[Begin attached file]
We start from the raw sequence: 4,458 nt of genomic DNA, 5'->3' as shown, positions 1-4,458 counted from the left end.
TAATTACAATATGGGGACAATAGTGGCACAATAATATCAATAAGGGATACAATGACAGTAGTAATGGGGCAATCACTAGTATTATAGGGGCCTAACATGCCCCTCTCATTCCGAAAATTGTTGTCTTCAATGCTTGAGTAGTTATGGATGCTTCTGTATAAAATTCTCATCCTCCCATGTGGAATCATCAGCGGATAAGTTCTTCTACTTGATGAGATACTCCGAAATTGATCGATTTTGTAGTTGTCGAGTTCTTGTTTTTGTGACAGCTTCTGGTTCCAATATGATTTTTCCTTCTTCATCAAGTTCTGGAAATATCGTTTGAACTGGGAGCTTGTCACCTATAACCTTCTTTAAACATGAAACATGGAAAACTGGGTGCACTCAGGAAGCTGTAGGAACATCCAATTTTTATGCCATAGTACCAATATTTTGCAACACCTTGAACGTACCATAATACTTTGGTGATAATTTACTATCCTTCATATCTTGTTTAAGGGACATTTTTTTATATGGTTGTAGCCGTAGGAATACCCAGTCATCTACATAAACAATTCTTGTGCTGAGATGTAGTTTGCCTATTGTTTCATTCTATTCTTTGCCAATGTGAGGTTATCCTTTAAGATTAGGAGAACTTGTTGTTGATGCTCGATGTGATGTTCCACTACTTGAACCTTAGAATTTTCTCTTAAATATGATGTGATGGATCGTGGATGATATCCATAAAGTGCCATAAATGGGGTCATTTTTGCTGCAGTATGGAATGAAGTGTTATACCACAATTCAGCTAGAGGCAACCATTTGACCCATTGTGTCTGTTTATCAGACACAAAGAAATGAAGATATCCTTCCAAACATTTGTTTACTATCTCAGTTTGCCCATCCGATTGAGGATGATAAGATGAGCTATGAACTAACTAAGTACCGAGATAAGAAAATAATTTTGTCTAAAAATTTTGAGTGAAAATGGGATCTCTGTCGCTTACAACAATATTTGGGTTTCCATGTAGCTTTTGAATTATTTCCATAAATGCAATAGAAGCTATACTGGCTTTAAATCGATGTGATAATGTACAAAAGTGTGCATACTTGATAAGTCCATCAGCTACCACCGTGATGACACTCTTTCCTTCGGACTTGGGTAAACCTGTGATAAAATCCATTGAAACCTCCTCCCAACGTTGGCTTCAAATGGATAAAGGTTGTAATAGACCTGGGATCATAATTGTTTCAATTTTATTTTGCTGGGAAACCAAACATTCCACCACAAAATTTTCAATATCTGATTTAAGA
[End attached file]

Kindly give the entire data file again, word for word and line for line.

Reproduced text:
We start from the raw sequence: 4,458 nt of genomic DNA, 5'->3' as shown, positions 1-4,458 counted from the left end.
TAATTACAATATGGGGACAATAGTGGCACAATAATATCAATAAGGGATACAATGACAGTAGTAATGGGGCAATCACTAGTATTATAGGGGCCTAACATGCCCCTCTCATTCCGAAAATTGTTGTCTTCAATGCTTGAGTAGTTATGGATGCTTCTGTATAAAATTCTCATCCTCCCATGTGGAATCATCAGCGGATAAGTTCTTCTACTTGATGAGATACTCCGAAATTGATCGATTTTGTAGTTGTCGAGTTCTTGTTTTTGTGACAGCTTCTGGTTCCAATATGATTTTTCCTTCTTCATCAAGTTCTGGAAATATCGTTTGAACTGGGAGCTTGTCACCTATAACCTTCTTTAAACATGAAACATGGAAAACTGGGTGCACTCAGGAAGCTGTAGGAACATCCAATTTTTATGCCATAGTACCAATATTTTGCAACACCTTGAACGTACCATAATACTTTGGTGATAATTTACTATCCTTCATATCTTGTTTAAGGGACATTTTTTTATATGGTTGTAGCCGTAGGAATACCCAGTCATCTACATAAACAATTCTTGTGCTGAGATGTAGTTTGCCTATTGTTTCATTCTATTCTTTGCCAATGTGAGGTTATCCTTTAAGATTAGGAGAACTTGTTGTTGATGCTCGATGTGATGTTCCACTACTTGAACCTTAGAATTTTCTCTTAAATATGATGTGATGGATCGTGGATGATATCCATAAAGTGCCATAAATGGGGTCATTTTTGCTGCAGTATGGAATGAAGTGTTATACCACAATTCAGCTAGAGGCAACCATTTGACCCATTGTGTCTGTTTATCAGACACAAAGAAATGAAGATATCCTTCCAAACATTTGTTTACTATCTCAGTTTGCCCATCCGATTGAGGATGATAAGATGAGCTATGAACTAACTAAGTACCGAGATAAGAAAATAATTTTGTCTAAAAATTTTGAGTGAAAATGGGATCTCTGTCGCTTACAACAATATTTGGGTTTCCATGTAGCTTTTGAATTATTTCCATAAATGCAATAGAAGCTATACTGGCTTTAAATCGATGTGATAATGTACAAAAGTGTGCATACTTGATAAGTCCATCAGCTACCACCGTGATGACACTCTTTCCTTCGGACTTGGGTAAACCTGTGATAAAATCCATTGAAACCTCCTCCCAACGTTGGCTTCAAATGGATAAAGGTTGTAATAGACCTGGGATCATAATTGTTTCAATTTTATTTTGCTGGGAAACCAAACATTCCACCACAAAATTTTCAATATCTGATTTAAGA